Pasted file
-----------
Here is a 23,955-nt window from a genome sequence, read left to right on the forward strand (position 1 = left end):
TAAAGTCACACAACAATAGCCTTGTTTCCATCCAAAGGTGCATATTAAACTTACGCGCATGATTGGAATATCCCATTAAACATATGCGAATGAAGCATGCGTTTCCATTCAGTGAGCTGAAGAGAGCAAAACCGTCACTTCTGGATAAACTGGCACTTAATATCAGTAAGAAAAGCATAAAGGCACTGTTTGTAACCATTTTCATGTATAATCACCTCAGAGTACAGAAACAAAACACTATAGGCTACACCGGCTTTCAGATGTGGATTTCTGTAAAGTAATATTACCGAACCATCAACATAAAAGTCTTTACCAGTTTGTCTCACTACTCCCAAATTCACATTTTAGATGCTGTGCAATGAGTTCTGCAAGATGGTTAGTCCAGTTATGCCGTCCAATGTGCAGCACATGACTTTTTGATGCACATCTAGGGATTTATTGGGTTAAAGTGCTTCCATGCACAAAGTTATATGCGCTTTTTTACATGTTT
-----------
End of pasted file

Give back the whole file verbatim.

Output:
Here is a 23,955-nt window from a genome sequence, read left to right on the forward strand (position 1 = left end):
TAAAGTCACACAACAATAGCCTTGTTTCCATCCAAAGGTGCATATTAAACTTACGCGCATGATTGGAATATCCCATTAAACATATGCGAATGAAGCATGCGTTTCCATTCAGTGAGCTGAAGAGAGCAAAACCGTCACTTCTGGATAAACTGGCACTTAATATCAGTAAGAAAAGCATAAAGGCACTGTTTGTAACCATTTTCATGTATAATCACCTCAGAGTACAGAAACAAAACACTATAGGCTACACCGGCTTTCAGATGTGGATTTCTGTAAAGTAATATTACCGAACCATCAACATAAAAGTCTTTACCAGTTTGTCTCACTACTCCCAAATTCACATTTTAGATGCTGTGCAATGAGTTCTGCAAGATGGTTAGTCCAGTTATGCCGTCCAATGTGCAGCACATGACTTTTTGATGCACATCTAGGGATTTATTGGGTTAAAGTGCTTCCATGCACAAAGTTATATGCGCTTTTTTACATGTTT